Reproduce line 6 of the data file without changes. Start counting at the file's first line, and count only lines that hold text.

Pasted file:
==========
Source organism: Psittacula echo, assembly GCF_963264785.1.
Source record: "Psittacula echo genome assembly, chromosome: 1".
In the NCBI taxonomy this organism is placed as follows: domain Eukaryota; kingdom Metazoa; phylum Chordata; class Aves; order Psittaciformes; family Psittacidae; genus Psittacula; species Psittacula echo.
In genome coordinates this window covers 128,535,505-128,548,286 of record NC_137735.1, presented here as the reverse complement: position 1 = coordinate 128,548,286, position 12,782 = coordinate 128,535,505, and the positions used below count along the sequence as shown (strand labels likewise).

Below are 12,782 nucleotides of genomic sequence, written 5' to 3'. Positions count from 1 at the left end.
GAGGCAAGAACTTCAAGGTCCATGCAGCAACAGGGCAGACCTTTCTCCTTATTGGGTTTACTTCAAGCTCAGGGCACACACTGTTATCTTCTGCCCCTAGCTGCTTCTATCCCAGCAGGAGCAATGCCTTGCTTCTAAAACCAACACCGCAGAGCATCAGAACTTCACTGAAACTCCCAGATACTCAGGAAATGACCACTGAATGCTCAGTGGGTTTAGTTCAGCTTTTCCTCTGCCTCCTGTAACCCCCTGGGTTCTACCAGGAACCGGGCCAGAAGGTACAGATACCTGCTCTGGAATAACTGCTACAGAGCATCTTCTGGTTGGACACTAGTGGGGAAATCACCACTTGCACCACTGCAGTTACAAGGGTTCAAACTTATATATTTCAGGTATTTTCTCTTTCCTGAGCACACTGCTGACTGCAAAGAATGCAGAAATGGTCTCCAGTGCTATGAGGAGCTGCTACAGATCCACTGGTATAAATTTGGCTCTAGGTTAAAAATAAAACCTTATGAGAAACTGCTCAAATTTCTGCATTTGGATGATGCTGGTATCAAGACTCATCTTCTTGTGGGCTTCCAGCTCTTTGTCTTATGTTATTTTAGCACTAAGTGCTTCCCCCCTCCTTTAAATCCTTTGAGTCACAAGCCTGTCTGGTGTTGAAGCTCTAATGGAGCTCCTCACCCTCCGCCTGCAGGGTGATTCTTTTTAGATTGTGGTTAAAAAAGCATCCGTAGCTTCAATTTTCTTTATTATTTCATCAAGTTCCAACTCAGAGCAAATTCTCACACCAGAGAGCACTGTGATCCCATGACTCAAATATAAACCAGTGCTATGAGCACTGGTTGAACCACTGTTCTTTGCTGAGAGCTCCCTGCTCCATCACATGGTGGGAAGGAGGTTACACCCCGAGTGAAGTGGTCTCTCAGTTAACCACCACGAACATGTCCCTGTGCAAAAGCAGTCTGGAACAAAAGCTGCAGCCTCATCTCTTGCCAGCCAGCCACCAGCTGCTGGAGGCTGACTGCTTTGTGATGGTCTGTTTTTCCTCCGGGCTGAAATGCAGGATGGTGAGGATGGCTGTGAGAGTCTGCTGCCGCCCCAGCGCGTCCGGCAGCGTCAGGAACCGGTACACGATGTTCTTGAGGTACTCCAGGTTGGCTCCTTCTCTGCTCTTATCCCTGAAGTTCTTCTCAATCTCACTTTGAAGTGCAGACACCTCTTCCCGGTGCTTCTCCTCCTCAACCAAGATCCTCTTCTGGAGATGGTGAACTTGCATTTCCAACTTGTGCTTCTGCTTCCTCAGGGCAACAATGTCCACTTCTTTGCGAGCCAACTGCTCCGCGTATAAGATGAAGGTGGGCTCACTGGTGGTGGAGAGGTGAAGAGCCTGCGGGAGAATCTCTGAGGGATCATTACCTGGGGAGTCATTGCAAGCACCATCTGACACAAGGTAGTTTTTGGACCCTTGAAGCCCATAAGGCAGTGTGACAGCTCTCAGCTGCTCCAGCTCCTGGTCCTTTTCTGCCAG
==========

GAGGCAAGAACTTCAAGGTCCATGCAGCAACAGGGCAGACCTTTCTCCTTATTGGGTTTACTTCAAGCTCAGGGCACACACTGTTATCTTCTGCCCCTAGCTGCTTCTATCCCAGCAGGAGCAATGCCTTGCTTCTAAAACCAACACCGCAGAGCATCAGAACTTCACTGAAACTCCCAGATACTCAGGAAATGACCACTGAATGCTCAGTGGGTTTAGTTCAGCTTTTCCTCTGCCTCCTGTAACCCCCTGGGTTCTACCAGGAACCGGGCCAGAAGGTACAGATACCTGCTCTGGAATAACTGCTACAGAGCATCTTCTGGTTGGACACTAGTGGGGAAATCACCACTTGCACCACTGCAGTTACAAGGGTTCAAACTTATATATTTCAGGTATTTTCTCTTTCCTGAGCACACTGCTGACTGCAAAGAATGCAGAAATGGTCTCCAGTGCTATGAGGAGCTGCTACAGATCCACTGGTATAAATTTGGCTCTAGGTTAAAAATAAAACCTTATGAGAAACTGCTCAAATTTCTGCATTTGGATGATGCTGGTATCAAGACTCATCTTCTTGTGGGCTTCCAGCTCTTTGTCTTATGTTATTTTAGCACTAAGTGCTTCCCCCCTCCTTTAAATCCTTTGAGTCACAAGCCTGTCTGGTGTTGAAGCTCTAATGGAGCTCCTCACCCTCCGCCTGCAGGGTGATTCTTTTTAGATTGTGGTTAAAAAAGCATCCGTAGCTTCAATTTTCTTTATTATTTCATCAAGTTCCAACTCAGAGCAAATTCTCACACCAGAGAGCACTGTGATCCCATGACTCAAATATAAACCAGTGCTATGAGCACTGGTTGAACCACTGTTCTTTGCTGAGAGCTCCCTGCTCCATCACATGGTGGGAAGGAGGTTACACCCCGAGTGAAGTGGTCTCTCAGTTAACCACCACGAACATGTCCCTGTGCAAAAGCAGTCTGGAACAAAAGCTGCAGCCTCATCTCTTGCCAGCCAGCCACCAGCTGCTGGAGGCTGACTGCTTTGTGATGGTCTGTTTTTCCTCCGGGCTGAAATGCAGGATGGTGAGGATGGCTGTGAGAGTCTGCTGCCGCCCCAGCGCGTCCGGCAGCGTCAGGAACCGGTACACGATGTTCTTGAGGTACTCCAGGTTGGCTCCTTCTCTGCTCTTATCCCTGAAGTTCTTCTCAATCTCACTTTGAAGTGCAGACACCTCTTCCCGGTGCTTCTCCTCCTCAACCAAGATCCTCTTCTGGAGATGGTGAACTTGCATTTCCAACTTGTGCTTCTGCTTCCTCAGGGCAACAATGTCCACTTCTTTGCGAGCCAACTGCTCCGCGTATAAGATGAAGGTGGGCTCACTGGTGGTGGAGAGGTGAAGAGCCTGCGGGAGAATCTCTGAGGGATCATTACCTGGGGAGTCATTGCAAGCACCATCTGACACAAGGTAGTTTTTGGACCCTTGAAGCCCATAAGGCAGTGTGACAGCTCTCAGCTGCTCCAGCTCCTGGTCCTTTTCTGCCAG